The Town of Duck in North Carolina sat at the northern end of the Outer Banks, snuggled up against Virginia (map). Lots of people I know owned vacation homes there. Middle class people could afford these homes by renting them out for most of the summer. They’d enjoyed their beach homes for a couple of weeks during prime season and then anytime at all during the off-season. That model didn’t really work for me though. I liked to wander and count counties. Even so I drove to the Outer Banks in 2012 and enjoyed it just fine. I could see why people might want a second home in Duck if they preferred to relax on a beach.

Duck didn’t have much of a history because it’s only existed as a town since 2002. Prior to that it wasn’t much more than a strand of houses along the ocean. The population ebbed and flowed in the predictable manner too. A few hundred people lived there year round, to be joined by twenty thousand other folks between Memorial Day and Labor Day.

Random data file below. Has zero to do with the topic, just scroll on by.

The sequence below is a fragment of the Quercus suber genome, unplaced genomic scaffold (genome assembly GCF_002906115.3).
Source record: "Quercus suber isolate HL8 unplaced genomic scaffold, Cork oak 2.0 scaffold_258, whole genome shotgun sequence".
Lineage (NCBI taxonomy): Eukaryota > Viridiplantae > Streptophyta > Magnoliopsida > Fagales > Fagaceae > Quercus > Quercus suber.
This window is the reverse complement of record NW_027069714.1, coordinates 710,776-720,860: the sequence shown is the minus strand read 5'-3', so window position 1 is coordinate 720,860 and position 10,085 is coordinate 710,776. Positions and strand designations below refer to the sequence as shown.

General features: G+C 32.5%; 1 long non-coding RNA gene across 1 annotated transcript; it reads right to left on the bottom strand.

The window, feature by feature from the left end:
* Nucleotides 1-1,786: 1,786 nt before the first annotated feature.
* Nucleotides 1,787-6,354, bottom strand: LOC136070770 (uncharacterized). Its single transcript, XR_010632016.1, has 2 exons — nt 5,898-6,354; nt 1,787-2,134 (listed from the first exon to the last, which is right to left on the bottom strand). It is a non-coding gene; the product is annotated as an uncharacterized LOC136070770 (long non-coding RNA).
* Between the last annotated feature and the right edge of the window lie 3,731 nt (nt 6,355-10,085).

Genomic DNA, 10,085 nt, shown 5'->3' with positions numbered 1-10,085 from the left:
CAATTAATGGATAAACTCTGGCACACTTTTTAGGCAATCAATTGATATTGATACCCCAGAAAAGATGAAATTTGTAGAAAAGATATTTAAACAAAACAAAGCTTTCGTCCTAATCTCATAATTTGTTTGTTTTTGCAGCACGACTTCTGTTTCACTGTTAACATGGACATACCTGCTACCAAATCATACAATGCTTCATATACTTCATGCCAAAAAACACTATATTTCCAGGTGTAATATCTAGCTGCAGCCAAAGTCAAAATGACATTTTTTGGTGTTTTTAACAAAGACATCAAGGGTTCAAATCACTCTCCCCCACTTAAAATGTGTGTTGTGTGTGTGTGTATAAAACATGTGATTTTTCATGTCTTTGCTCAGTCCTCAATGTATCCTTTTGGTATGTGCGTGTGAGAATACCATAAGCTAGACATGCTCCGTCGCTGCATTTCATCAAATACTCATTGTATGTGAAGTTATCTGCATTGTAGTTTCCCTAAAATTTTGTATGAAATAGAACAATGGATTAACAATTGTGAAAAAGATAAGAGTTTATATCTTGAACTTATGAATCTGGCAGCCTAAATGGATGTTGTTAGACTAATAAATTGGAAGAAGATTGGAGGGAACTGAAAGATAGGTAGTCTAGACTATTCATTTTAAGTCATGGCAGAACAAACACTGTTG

Some of us living on the eastern side of the United States might have heard about Duck for another reason. A little shop called Duck Donuts began there and has been spreading regionally. It’s always funny to see a Duck Donuts shop when it’s disconnected from the geographic source of its name. I imagined a donut literally made from a duck. Nonetheless, the shop simply carried the name of its hometown on the Outer Banks as it expanded.


Duck


Duck, West Virginia 25063
Duck, West Virginia 25063. Photo by Jimmy Emerson, DVM on Flickr (cc)